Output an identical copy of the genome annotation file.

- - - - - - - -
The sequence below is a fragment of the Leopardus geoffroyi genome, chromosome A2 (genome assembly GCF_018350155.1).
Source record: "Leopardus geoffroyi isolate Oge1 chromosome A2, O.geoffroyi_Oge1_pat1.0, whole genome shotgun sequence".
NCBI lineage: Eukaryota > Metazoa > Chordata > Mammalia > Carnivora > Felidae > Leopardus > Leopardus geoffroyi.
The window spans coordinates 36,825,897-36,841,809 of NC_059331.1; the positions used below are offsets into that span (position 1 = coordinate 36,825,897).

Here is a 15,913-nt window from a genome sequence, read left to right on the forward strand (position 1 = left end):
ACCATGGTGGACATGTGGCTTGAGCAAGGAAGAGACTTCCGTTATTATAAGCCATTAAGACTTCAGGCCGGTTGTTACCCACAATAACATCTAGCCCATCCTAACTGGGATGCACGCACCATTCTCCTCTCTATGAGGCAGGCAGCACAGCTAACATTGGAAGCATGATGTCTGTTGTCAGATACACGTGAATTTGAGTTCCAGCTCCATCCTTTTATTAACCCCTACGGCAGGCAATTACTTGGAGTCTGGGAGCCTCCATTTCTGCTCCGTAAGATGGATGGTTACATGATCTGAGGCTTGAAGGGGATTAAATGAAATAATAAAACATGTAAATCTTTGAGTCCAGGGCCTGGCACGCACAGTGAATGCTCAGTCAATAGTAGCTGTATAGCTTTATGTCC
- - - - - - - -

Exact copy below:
The sequence below is a fragment of the Leopardus geoffroyi genome, chromosome A2 (genome assembly GCF_018350155.1).
Source record: "Leopardus geoffroyi isolate Oge1 chromosome A2, O.geoffroyi_Oge1_pat1.0, whole genome shotgun sequence".
NCBI lineage: Eukaryota > Metazoa > Chordata > Mammalia > Carnivora > Felidae > Leopardus > Leopardus geoffroyi.
The window spans coordinates 36,825,897-36,841,809 of NC_059331.1; the positions used below are offsets into that span (position 1 = coordinate 36,825,897).

Here is a 15,913-nt window from a genome sequence, read left to right on the forward strand (position 1 = left end):
ACCATGGTGGACATGTGGCTTGAGCAAGGAAGAGACTTCCGTTATTATAAGCCATTAAGACTTCAGGCCGGTTGTTACCCACAATAACATCTAGCCCATCCTAACTGGGATGCACGCACCATTCTCCTCTCTATGAGGCAGGCAGCACAGCTAACATTGGAAGCATGATGTCTGTTGTCAGATACACGTGAATTTGAGTTCCAGCTCCATCCTTTTATTAACCCCTACGGCAGGCAATTACTTGGAGTCTGGGAGCCTCCATTTCTGCTCCGTAAGATGGATGGTTACATGATCTGAGGCTTGAAGGGGATTAAATGAAATAATAAAACATGTAAATCTTTGAGTCCAGGGCCTGGCACGCACAGTGAATGCTCAGTCAATAGTAGCTGTATAGCTTTATGTCC